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hat the imports were made by him through Air Cargo Complex, Ahmedabad and Custom House, Mumbai. 3. The subject matter involved in the present appeals revolve around the import of ICs, Diodes, Transistors, Transducers, Thyristrers, Triac, Diac, Capacitors etc. at Ahmedabad Air Cargo complex during the period from November 1993 to July 1994, covered by 16 Bills of Entry as detailed in the Annexure A to the show cause notice dated 06.11.1998. It is alleged in the show cause notice that the appellan .....

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was adjudicated by the Commissioner vide OIO No. 10/Commissioner/2000 dated 26.09.2000 wherein, he confirmed the demand of duty of ₹ 71,15,105/-along with interest and held the goods liable to confiscation. He also imposed penalty of equivalent amount of duty of ₹ 71,15,105/-, under Section 114A read with 112 of the Customs Act, 1962. A personal penalty of ₹ 25,00,000/- was also imposed on Shri Chandrakant Zangda, Proprietor/ Partner of the appellant Companies, under Section 1 .....

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strained to set-aside the impugned order on this short ground itself and remand the matter to the Commissioner for fresh adjudication. 5. In de-novo proceedings, the Commissioner vide the impugned order confirmed the demand of duty on the appellants along with interest. The impugned goods were held liable for confiscation. Equivalent amount of penalty was also imposed on the appellant companies and penalty of ₹ 25 Lakhs was imposed on Shri Chandrakant Zangda, under Section 112(a) and (b) o .....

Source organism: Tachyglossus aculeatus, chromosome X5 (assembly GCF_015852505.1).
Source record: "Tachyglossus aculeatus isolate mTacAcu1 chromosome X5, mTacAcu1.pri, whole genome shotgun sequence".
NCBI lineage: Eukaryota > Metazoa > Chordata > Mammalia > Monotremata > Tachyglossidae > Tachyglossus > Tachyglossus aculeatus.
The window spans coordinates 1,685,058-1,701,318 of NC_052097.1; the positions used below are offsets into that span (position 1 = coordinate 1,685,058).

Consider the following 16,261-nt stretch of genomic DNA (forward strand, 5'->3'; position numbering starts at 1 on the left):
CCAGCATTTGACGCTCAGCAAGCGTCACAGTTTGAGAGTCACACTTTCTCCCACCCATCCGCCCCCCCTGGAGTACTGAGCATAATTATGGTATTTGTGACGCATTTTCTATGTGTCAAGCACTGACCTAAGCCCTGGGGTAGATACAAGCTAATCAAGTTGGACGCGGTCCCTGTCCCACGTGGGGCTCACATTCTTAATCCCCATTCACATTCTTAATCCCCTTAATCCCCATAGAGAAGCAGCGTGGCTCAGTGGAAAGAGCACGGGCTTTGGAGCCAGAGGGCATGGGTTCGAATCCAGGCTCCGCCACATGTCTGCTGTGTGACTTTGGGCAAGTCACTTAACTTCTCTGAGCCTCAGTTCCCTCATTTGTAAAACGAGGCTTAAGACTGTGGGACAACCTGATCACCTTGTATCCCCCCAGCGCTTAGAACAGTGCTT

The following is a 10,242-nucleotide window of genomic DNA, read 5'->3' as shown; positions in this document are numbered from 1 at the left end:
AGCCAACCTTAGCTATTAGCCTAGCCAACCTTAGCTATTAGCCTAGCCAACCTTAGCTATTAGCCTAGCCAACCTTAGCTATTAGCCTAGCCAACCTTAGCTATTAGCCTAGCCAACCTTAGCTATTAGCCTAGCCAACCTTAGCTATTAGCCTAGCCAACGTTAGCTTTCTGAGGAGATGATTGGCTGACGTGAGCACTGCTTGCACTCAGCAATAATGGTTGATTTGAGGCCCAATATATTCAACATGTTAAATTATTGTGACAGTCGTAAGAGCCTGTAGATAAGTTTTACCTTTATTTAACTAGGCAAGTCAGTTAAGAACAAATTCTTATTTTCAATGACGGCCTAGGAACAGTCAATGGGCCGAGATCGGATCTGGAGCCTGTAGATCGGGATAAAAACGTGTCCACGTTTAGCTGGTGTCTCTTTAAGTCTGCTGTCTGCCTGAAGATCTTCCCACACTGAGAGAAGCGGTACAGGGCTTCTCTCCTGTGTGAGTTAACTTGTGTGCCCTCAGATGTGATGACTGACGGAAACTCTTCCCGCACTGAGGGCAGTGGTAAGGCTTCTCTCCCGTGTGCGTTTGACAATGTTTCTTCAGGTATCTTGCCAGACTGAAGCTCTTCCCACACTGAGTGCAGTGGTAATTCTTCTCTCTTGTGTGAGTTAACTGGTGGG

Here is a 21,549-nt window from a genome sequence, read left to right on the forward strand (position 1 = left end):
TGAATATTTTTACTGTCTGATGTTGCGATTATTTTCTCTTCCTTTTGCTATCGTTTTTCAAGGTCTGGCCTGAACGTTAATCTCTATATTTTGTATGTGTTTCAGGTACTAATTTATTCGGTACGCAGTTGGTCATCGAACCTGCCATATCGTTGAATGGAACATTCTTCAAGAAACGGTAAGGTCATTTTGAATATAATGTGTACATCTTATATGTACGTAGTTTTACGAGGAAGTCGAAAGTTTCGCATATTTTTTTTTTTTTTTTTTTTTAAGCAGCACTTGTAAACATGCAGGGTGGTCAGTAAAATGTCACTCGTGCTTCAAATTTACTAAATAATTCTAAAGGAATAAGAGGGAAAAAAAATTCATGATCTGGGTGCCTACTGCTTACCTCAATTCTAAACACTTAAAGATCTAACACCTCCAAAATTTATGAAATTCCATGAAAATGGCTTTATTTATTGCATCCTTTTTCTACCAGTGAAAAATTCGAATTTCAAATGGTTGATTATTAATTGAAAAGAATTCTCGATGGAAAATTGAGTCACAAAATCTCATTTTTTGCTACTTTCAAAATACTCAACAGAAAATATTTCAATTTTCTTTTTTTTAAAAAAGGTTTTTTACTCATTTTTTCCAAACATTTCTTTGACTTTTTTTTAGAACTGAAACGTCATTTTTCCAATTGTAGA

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and that there are many discrepancies between the export declarations and in the invoices etc. He also relied upon case laws of the Hon ble Apex Court and the Tribunal. On the other hand, the learned Authorised Representative for the Revenue strongly rebutted the contentions of the learned Consultant and submits that export declarations were admissible under the provisions of Section 139(ii) of the Customs Act, 1962. He further submits that the export declarations were obtained through official .....

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ort declarations contain numerous data and almost the entire particulars matches with the invoices, except in a few cases wherein there are small discrepancies which have been examined in detail by the adjudicating authority. 7. We find that adjudicating authority has extensively dealt with the appellant s contention of admissibility of the export declarations and the question of discrepancies raised by the appellants. For better appreciation, the same is reproduced below:- 36 The importer has a .....